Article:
Ashley v. State Of Delaware et al, No. 1:2013cv01849 - Document 15 (D. Del. 2017)

Court Description: MEMORANDUM OPINION re Application for a Writ of Habeas Corpus. Signed by Judge Leonard P. Stark on 3/31/17. (ntl)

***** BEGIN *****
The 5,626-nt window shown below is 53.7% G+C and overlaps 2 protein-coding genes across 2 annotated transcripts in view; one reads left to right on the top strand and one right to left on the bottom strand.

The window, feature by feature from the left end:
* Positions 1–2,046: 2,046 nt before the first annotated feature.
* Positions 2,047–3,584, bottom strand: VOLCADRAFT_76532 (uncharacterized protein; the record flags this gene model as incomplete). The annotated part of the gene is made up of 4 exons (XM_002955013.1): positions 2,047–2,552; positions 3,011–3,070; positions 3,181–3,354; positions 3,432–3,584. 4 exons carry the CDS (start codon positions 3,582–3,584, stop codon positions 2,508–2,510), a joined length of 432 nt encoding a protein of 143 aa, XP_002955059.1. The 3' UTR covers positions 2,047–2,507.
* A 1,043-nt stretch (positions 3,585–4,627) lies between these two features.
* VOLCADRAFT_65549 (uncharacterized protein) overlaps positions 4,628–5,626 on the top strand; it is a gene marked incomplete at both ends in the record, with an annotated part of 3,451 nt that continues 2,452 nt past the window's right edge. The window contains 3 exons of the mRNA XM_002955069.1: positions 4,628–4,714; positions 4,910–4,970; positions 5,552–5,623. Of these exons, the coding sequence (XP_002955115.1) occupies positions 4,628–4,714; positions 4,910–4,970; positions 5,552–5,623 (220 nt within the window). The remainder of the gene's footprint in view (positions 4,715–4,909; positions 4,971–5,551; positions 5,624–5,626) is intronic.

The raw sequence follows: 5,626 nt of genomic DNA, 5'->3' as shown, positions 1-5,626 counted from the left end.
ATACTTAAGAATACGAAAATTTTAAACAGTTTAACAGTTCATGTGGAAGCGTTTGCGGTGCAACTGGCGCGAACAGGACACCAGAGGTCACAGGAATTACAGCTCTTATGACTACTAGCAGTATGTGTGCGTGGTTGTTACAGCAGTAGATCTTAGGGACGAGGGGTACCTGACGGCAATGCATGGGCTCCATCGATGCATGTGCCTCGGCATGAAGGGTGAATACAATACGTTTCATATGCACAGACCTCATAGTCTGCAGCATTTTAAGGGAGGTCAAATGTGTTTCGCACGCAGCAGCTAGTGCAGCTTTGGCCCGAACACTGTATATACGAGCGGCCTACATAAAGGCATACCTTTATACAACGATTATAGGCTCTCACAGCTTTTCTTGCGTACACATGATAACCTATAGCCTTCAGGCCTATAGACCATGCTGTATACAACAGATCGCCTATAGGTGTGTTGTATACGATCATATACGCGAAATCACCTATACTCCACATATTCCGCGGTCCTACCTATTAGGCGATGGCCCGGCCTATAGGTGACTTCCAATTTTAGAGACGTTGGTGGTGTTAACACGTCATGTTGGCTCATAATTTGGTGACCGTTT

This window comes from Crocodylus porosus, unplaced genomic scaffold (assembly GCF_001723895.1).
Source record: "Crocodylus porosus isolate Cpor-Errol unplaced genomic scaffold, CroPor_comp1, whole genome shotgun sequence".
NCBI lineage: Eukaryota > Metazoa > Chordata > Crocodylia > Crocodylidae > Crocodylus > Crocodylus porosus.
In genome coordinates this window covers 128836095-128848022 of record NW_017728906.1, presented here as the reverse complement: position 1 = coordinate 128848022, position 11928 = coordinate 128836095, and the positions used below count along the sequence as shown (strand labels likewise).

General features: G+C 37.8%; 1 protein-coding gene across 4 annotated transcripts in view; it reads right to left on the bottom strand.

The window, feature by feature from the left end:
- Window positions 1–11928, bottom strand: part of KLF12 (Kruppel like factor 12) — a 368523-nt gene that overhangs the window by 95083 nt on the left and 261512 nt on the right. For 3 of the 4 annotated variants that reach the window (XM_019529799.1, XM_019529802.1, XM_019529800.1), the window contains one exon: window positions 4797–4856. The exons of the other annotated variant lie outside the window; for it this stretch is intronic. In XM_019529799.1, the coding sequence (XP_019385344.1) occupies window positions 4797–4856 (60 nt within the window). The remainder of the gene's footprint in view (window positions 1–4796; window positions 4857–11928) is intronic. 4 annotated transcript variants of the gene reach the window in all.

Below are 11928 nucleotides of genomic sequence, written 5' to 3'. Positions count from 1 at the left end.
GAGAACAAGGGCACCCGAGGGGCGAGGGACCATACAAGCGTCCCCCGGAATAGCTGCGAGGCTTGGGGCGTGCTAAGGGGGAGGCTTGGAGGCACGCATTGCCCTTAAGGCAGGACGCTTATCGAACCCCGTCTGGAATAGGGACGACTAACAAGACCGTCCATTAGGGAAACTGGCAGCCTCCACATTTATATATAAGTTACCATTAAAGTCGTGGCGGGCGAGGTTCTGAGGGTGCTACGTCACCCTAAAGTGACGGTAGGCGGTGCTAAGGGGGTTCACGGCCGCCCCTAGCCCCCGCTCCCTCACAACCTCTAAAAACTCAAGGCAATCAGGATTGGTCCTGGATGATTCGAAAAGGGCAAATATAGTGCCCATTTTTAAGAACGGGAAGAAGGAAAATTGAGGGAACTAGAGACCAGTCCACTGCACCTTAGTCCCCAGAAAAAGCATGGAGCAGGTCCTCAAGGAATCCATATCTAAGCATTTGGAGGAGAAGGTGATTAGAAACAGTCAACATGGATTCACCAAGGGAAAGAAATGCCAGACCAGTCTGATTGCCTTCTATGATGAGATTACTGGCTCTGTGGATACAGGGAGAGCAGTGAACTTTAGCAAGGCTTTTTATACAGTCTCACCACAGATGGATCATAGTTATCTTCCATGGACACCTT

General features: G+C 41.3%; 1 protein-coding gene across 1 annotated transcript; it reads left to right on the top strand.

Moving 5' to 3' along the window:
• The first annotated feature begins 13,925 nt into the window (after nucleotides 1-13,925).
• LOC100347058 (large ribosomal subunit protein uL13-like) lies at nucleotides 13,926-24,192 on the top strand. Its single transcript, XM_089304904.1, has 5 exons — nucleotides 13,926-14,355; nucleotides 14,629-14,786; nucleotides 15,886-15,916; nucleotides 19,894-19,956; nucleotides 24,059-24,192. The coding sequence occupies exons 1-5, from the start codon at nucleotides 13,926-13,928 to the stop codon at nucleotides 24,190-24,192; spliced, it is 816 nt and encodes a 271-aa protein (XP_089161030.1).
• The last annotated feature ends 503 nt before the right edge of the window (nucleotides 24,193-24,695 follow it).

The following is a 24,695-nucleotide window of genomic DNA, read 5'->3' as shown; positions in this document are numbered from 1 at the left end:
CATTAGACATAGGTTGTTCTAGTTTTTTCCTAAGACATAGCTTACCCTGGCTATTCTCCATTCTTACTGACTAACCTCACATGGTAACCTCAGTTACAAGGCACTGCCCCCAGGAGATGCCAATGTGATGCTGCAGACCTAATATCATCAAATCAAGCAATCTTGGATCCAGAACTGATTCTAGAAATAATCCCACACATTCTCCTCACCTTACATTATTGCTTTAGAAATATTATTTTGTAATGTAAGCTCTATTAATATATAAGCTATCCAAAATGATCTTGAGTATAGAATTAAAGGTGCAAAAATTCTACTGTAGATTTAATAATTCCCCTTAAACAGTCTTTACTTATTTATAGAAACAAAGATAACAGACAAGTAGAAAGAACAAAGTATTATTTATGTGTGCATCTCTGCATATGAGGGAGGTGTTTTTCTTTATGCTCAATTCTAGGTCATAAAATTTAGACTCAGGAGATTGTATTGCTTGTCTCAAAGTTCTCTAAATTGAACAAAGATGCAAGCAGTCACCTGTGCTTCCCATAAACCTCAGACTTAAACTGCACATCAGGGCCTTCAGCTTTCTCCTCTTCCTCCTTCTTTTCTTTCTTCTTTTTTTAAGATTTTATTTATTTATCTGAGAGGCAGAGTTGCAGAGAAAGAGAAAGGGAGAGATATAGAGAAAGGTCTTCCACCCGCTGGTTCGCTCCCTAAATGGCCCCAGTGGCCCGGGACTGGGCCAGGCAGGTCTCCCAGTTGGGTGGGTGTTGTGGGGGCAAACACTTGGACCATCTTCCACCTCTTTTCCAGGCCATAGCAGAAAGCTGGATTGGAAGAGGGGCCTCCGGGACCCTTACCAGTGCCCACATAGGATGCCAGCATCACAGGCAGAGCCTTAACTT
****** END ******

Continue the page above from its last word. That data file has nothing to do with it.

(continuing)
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Ashley v. State Of Delaware et al Doc. 15 IN THE UNITED STATES DISTRICT COURT FOR THE DISTRICT OF DELAWARE TIMOTHY J. ASHLEY, Petitioner, Civ. Act. No. 13-1849-LPS v. DAVID PIERCE, Warden, and ATTORNEY GENERAL OF THE STATE OF DELAWARE, Respondents. Timothy J. Ashley. Pro se Petitioner. Gregory E. Smith, Deputy Attorney General, Delaware Department of Justice, Wilmington, Delaware. Attorney for Respondents. MEMORANDUM OPINION March 31, 2017 Wilmington, Delaware Dockets.Justia.com STARK, U.S.D.J.: Pending before the Court is an Application For A Writ Of Habeas Corpus Pursuant To 28 U.S.C. § 2254 ("Petition") filed by Petitioner Timothy]. Ashley ("Petitioner"). (D.I. 3) The State filed an Answer in opposition. (D.I. 12) For the reasons discussed, the Court will dismiss the Petition and deny the relief requested. I. BACKGROUND In June 2010, Petitioner was indicted on ten charges: trafficking in cocaine; possession of a firearm during the commission of a felony ("PFDCF"); possession with intent to deliver cocaine ("PWITD"); possession of a firearm by a person prohibited ("PFBPP"); possession of ammunition by a person prohibited; maintaining a dwelling for keeping controlled substances; possession of cocaine within 1,000 feet of a school; second degree conspiracy; possession of cocaine; and possession of drug paraphernalia. (D.I. 12 at 2) On September 15, 2010, Petitioner pled guilty to PFDCF and attempted PWITD cocaine, in exchange for which the State dismissed the balance of the indictment. The Superior Court sentenced Petitioner to a total of eighteen years at Level V incarceration, to be suspended after serving four years, at decreasing levels of supervision. See Ashlry .v. State, 77 A.3d 271 (fable), 2013 WL 5310615, at *1 (Del. Sept. 19, 2013). Petitioner did not appeal that decision. On October 13, 2010, Petitioner filed a prose motion to withdraw his guilty plea, which the Superior Court denied on April 21, 2011. (D.I. 12 at 2) Petitioner did not appeal that decision. On June 6, 2011, Petitioner filed a motion for post-conviction relief pursuant to Delaware Superior Court Criminal Rule 61 ("Rule 61 motion). (D.I. 12 at 2) The Superior Court denied the Rule 61 motion, and the Delaware Supreme Court affirmed that decision. See Ashlry, 2013 WL 5310616, at *2. II. LEGAL STANDARDS When a state's highest court has adjudicated a federal habeas claim on the merits, the federal court must review the claim under the deferential standard contained in 28 U.S.C. § 2254(d). A claim has been "adjudicated on the merits" for the purposes of 28 U.S.C. § 2254(d) if the state court decision finally resolves the claim on the basis of its substance, rather than on a procedural or some other ground. See Thomas v. Horn, 570 F.3d 105, 115 (3d Cir. 2009). Pursuant to 28 U.S.C. § 2254(d), federal habeas relief may only be granted if state court's decision was "contrary to, or involved an unreasonfl.ble application of, clearly established Federal law, as determined by the Supreme Court of the United States," or the state court's decision was an unreasonable determination of the facts based on the evidence adduced in the trial. See 28 § 2254(d)(1) & (2); see also Williams v. Taylor, 529 U.S. 362, 412 (2000); Appel v. Horn, 250 F.3d 203, 210 (3d Cir. 2001). This deferential standard of§ 2254(d) applies even "when a state court's order is unaccompanied by an opinion explaining the reasons relief has been denied"; as explained by the Supreme Court, "it may be presumed that the state court adjudicated the claim on the merits in the absence of any indication or state-law procedural principles to the contrary." Harrington v. Richter, 562 U.S. 86, 98-100 (2011). Finally, a federal court must presume that the state court's determinations of factual issues are correct. See 28 U.S.C. § 2254(e)(1); see also Appel, 250 F.3d at 210. This presumption of correctness applies to both explicit and implicit findings of fact, and is only rebutted by clear and convincing evidence to the contrary. See 28 U.S.C. § 2254(e)(1); see also Campbell v. Vaughn, 209 F.3d 280, 286 (3d Cir. 2000); Miller-El v. Cockrell, 537 U.S. 322, 341 (2003) (stating that clear and convincing standard in§ 2254(e)(1) applies to factual issues, whereas unreasonable application standard of§ 2254(d)(2) applies to factual decisions). III. DISCUSSION Petitioner appears to assert two grounds for relief: (1) the Delaware state courts' failure to appoint counsel to represent Petitioner during his Rule 61 proceeding deprived him of his constitutional right to counsel under Martinez v. Ryan, 566 U.S. 1 (2012); and (2) defense counsel provided ineffective assistance during the plea process. The State contends that Claim One fails to present an issue cognizable on federal habeas review, and Claim Two fails to warrant relief under § 2254(d)(1). A. Claim One: Failure to Appoint Counsel in State Collateral Proceeding In Claim One, Petitioner contends that the Superio.r Court violated his Sixth Amendment right to counsel by not appointing an attorney to represent him during his Rule 61 proceeding. The Court concurs with the State's assertion that this claim does not present an issue cognizable on federal habeas review. According to well-settled precedent, 1 there is no constitutional _right to the assistance of counsel in collateral proceedings, and the recent Supreme Court decision Martinez v. Ryan did not abrogate or modify that precedent. Rather, the Martinez Court held for the first time that the ineffective assistance of counsel during initial collateral review proceedings, or the failure to appoint counsel during initial collateral review proceedings, may establish cause in a federal habeas proceeding sufficient to excuse a petitioner's procedural default of a claim of ineffective assistance of trial counsel when, under state law, claims of ineffective assistance of trial counsel must be raised in an initial review collateral proceeding rather than on direct appeal. Id. at 17 (emphasis added). In other words, Martinez created a limited method for petitioners in federal habeas cases to prove cause for excusing their state court procedural default of certain ineffective assistance of counsel claims. Notably, however, and relevant to claim one, the Martinez Court explicitly declined to hold that a See Coleman v. Thompson) 501 U.S. 722, 752 (1991); Penn!Jlvania v. Finlry, 481 U.S. 551, 555 (1987). 1 criminal defendant has a constitutional right to postconviction counsel. 2 Id. at 1315. Thus, \ Petitioner's argument does not provide a basis for federal habeas relief. B. Claim Two: Ineffective Assistance of Counsel Liberally reading Claim Two, the Court construes the Claim as asserting the same six ineffective assistance of counsel allegations Petitioner raised in his Rule 61 appeal: (1) defense counsel failed to investigate; (2) defense counsel erroneously advised Petitioner about the evidence; (3) defense counsel failed to file a suppression motion; (4) defense counsel did not prepare for trial; (5) on numerous occasions, defense counsel provided incorrect information; and (6) defense counsel failed to interview witnesses. ·see Ashlry, 2013 WL 5310615, at *1. The Delaware Supreme Court denied the allegations of Claim Two as meritless. As a result, Petitioner will only be entitled to habeas relief for Claim Two i{ the Delaware Supreme Court's decision was either contrary to, or an unreasonable application of, clearly established Federal law. The clearly established Supreme Court precedent governing ineffective assistance of counsel claims is the two-pronged standard enunciated by Strickland v. Washington, 466 U.S. 668 and its progeny. See Wiggins v. Smith, 539 U.S. 510 (2003). Under the first Strickland prong, a petitioner must demonstrate that "counsel's representation fell below an objective standard of reasonableness," with reasonableness being judged under professional norms prevailing at the time counsel rendered assistance. Strickland, 466 U.S: at 688. Under the second Strickland prong, a petitioner must demonstrate "there is a reasonable probability that, but for counsel's error the result would have been different." Id. at 687-96. A reasonable probability is a "probability sufficient to undermine Additionally, since the sole ineffective assistance of counsel claim presented in this proceeding (i.e., Claim Two) was not procedurally defaulted and was adjudicated on the merits in Petitioner's postconviction appeal, Martine:(.s limited exception to the procedural default doctrine is irrelevant to determining if Claim Two warrants federal habeas relief . 2 confidence in the outcome." Id at 688. In the context of a guilty plea, a petitioner satisfies Strickland's prejudice prong by demonstrating that, but for counsel's error, there is a reasonable probability that he would have insisted on proceeding to trial instead of pleading guilty. See Hill v. Lockhart, 474 U.S. 52, 58 (1985). In order to sustain an ineffective assistance of counsel claim, a petitioner must make concrete allegations of actual prejudice and substantiate them or risk summary dismissal. See Wells v. Petsock, 941F.2d253, 259-260 (3d Cir. 1991). Although not insurmountable, the Strickland standard is highly demanding and leads to a "strong presumption that the representation was professionally reasonable." Strickland, 466 U.S. at 689. Notably, a state court's decision regarding an ineffective assistance of counsel claim is owed deference" when reviewed under§ 2254(d)(1), because [t]he standards created by Strickland and§ 2254(d) are both "highly deferential," and when the two apply in tandem, review is doubly so. The Strick/and standard is a general one, so the range of reasonable applications is substantial. Federal habeas courts must guard against the danger of equating unreasonableness under Strickland applies, the question is with unreasonableness under§ 2254(d). When§ not whether counsel's actions were reasonable. The question is whether there is any reasonable argument that counsel satisfied Stricklands deferential standard. Richter, 562 U.S. at 104-05 (emphasis added). When assessing the reasonableness of counsel's performance under Strickland, there "is a strong presumption that counsel's attention to certain issues to the exclusion of others reflects trial tactics rather than sheer neglect," and "Strickland Ocalls for an inquiiy into the objective reasonableness of counsel's performance, not counsel's subjective state of mind." Richter, 562 U.S. at 109-10. In turn, when assessing prejudice under Strickland, the question is "whether it is reasonably likely the result would have been different" but for counsel's performance, and the "likelihood of a different result must be substantial, not just conceivable." Id. at 111-12. And finally, when viewing a state court's determination that a Strickland claim lacks merit through the lens of§ 2254(d), federal habeas relief is precluded "so long as fairminded jurists could disagree on the correctness of the state court's decision." Id. at 101. In other words, [a]s a condition for obtaining habeas corpus from a federal court, a state prisoner must show that the state court's ruling on the claim being presented in federal court was so lacking in justification that there was an error well understood and comprehended in existing law beyond any possibility for fairminded disagreement. Id. at 103. Turning to the § 2254(d) inquiry in this case, the Court notes that the Delaware Supreme Court analyzed Petitioner's ineffectiveness assistance of counsel claim pursuant to the Strickland/Hill standard. Therefore, the Delaware Supreme Court's decision is not contrary to clearly established law. See Williams, 529 U.S. at 406 ("[A] run-of-the mill state-court decision applying the correct legal rule from [Supreme Court] cases to the facts of a prisoner's case [does] not fit comfortably within§ 2254(d)(1)'s 'contrary to' clause."). The Court's inquiiy is not over, because it must also consider if the Delaware Supreme Court reasonably applied Strickland in denying Petitioner's remaining ineffective assistance of counsel claim. The Delaware Supreme Court denied Claim Two because the record belied Petitioner's "vague assertions that his attorney was not prepared and provided incorrect advice," and Petitioner failed to "make any concrete allegations of either cause or prejudice." Ashlry, 2013 WL 5310615, at *1. The Delaware Supreme Court also concluded that, in "the absence of clear and contrary evidence to the contrary, [Petitioner] is bound by his sworn statements [during the plea colloquy] that "he was satisfied with his counsel's perfmmance," and that he was pleading voluntarily and knowingly because he was "in fact, guilty of the charged offenses." Id. at *2. For the following reasons, the Court concludes that the Delaware Supreme Court's decision did not involve an unreasonable application of Strickland. First, Petitioner has not provided any clear and convincing evidence to rebut the Delaware Supreme Court's factual determination that Petitioner failed to demonstrate that his attorney was unprepared and provided incorrect advice. For instance, in his Rule 61 affidavit, defense counsel explains that he was prepared for Petitioner's preliminary hearing and provided actual dates on which he received and reviewed the discovery material. (D.I. 14 at 30, Ground One, i11) Defense counsel told Petitioner that the "State had a very strong case against him and that his defenses were very weak," and that he was "facing 11 to 95 years of incarceration, fines in excess of $354,600 and an 11 year revocation of his driver's license." (D.I. 14 at 34, Ground Three, i12) However, defense counsel successfully negotiated a plea bargain with the State which resulted in its recommending a four year sentence at Level V, three of which were the minimum mandatmy. Defense counsel informed Petitioner of the plea offer and discussed the terms of the offer with him, which resuJ.ted in Petitioner being sentenced for a total of four years at Level V. Id Second, it is well-settled that "[s]olemn declarations in open court carry a strong prc:sumption of verity" that creates a "formidable barrier in any subsequent collateral proceedings." Blackledge v. Allison, 431 U.S. 63, 74 (1977). Here, the transcript of Petitioner's plea colloquy contains his clear and explicit statements that he had discussed his case with defense counsel and that he was satisfied with his counsel's representation. (D.I. 14 at 8) Petitioner also understood that he faced a potential maximum sentence of forty years if his plea was not accepted, and that the Superior Court was not required to accept the State's recommended sentence (three years at Level V for the :firearms charge (minimum mandatory), and fifteen years ·at Level V, suspended after one year, for the attempted possession charge). (D.I. 14 at 7-9) In tum, the Truth-In-Sentencing Guilty Plea Form signed by Petitioner indicates that he knowingly and voluntarily entered into his plea agreement; he had not been promised anything not contained in the plea agreement; he was not forced or threatened to enter the plea agreement; and he knew he faced a possible maximum sentence of forty years for the offenses addressed in the plea agreement, with a minimum mandatory sentence of three years. (D.I. 14 at 129) Petitioner's unsupported allegations in this proceeding fail to provide compelling evidence as to why the statements he made during the plea colloquy should not be presumptively accepted as true. Consequently, the Delaware State courts reasonably applied Blackledge in holding that Petitioner was bound by the representations he made during the plea colloquy and on the Truth-InSentencing form. Given this determination, Petitioner cannot demonstrate a reasonable probability that he would have gone to trial and would have been acquitted for defense counsel's alleged failures. Accordingly, the Court concludes that the Delaware Supreme Court reasonably applied the Strickland/ Hill standard in denying Claim Two. IV. CERTIFICATE OF APPEALABILITY A district court issuing a final order denying a § 2254 petition must also decide whether to issue a certificate of appealability. See 3d Cir. L.A.R. 22.2 (2011). A certificate of appealability is appropriate when a petitioner makes a "substantial showing of the denial of a constitutional right" by demonstrating "that reasonable jurists would find the district court's assessment of the constitutional claims debatable or wrong." 28 U.S.C. § 2253(c)(2); Slack v. McDaniel, 529 U.S. 473, 484 (2000). The Court has concluded that Petitioner's habeas claims do not warrant relief. In the Court's view, reasonable jurists would not find this conclusion to be debatable. Accordingly, the Court declines to issue a certificate of appealability. V. CONCLUSION For the reasons discussed, Petitioner's Application For A Writ Of Habeas Corpus Pursuant To 28 U.S.C. § 2254 is DENIED without an evidentiary hearing. An appropriate Order will be entered.